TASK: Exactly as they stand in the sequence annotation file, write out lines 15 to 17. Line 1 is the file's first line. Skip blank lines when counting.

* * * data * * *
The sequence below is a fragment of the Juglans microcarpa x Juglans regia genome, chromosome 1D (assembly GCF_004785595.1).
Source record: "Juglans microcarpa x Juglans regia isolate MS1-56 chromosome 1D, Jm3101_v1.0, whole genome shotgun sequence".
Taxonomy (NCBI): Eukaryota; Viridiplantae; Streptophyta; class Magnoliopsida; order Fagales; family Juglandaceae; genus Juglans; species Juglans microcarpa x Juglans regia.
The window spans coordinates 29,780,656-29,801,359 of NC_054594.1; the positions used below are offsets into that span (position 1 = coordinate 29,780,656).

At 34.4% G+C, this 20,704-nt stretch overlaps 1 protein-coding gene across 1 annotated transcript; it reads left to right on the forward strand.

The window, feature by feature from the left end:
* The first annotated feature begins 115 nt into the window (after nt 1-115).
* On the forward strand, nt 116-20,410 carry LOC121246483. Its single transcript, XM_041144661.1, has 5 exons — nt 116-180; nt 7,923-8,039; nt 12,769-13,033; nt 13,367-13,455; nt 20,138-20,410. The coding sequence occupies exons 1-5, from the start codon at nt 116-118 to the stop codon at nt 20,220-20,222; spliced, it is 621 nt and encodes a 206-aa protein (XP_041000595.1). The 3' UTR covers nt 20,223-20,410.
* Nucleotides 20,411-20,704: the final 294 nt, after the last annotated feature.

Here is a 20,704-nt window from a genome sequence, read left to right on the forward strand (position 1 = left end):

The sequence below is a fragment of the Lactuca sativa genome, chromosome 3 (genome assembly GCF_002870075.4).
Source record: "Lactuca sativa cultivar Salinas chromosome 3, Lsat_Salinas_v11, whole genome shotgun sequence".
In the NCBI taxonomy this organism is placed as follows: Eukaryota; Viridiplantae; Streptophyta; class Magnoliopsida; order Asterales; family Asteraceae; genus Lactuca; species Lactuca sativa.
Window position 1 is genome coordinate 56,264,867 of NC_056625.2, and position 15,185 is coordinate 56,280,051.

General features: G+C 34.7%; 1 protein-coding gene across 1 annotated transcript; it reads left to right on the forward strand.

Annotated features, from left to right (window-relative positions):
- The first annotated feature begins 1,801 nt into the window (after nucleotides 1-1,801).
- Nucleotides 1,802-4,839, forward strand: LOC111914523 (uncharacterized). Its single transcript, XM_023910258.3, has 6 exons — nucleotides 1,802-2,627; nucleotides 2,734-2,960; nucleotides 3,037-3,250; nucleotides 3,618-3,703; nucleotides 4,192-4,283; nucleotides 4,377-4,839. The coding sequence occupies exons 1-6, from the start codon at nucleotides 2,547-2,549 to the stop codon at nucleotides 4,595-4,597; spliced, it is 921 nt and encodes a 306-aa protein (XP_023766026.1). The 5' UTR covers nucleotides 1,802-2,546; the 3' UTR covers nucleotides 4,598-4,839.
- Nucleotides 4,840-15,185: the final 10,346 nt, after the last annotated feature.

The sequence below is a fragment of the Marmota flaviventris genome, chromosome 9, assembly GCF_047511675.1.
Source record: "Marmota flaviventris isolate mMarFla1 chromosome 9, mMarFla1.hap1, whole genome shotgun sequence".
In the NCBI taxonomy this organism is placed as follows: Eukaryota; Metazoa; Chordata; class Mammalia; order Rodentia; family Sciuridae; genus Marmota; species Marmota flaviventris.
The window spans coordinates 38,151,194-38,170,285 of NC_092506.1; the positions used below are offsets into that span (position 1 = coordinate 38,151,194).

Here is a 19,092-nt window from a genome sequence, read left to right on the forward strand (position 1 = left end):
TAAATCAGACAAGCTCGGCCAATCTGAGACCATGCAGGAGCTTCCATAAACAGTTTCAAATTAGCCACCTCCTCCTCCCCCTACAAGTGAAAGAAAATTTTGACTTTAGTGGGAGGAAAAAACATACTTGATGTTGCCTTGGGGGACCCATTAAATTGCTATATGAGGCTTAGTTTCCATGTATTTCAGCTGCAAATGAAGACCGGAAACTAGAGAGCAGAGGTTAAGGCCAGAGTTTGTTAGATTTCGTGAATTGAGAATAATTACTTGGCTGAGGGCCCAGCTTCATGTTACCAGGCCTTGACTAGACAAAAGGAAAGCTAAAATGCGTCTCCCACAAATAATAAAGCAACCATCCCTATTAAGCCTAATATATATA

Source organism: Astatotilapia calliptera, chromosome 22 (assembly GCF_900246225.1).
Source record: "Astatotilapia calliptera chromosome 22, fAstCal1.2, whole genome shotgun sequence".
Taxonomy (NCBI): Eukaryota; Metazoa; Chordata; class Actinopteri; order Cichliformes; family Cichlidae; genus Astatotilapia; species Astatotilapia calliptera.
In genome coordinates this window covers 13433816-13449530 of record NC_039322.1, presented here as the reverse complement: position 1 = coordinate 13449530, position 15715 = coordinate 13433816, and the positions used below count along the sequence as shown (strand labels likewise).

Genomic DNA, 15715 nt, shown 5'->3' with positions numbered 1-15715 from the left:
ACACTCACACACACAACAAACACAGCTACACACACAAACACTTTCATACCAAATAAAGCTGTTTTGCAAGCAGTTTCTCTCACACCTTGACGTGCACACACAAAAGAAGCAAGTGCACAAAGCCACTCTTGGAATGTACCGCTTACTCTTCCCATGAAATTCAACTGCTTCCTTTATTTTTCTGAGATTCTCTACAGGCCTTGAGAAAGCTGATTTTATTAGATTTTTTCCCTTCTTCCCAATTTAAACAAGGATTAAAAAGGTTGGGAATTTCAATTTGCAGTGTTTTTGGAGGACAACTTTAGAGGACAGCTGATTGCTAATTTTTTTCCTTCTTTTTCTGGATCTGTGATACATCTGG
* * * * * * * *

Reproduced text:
General features: G+C 34.7%; 1 protein-coding gene across 1 annotated transcript; it reads left to right on the forward strand.

Annotated features, from left to right (window-relative positions):
- The first annotated feature begins 1,801 nt into the window (after nucleotides 1-1,801).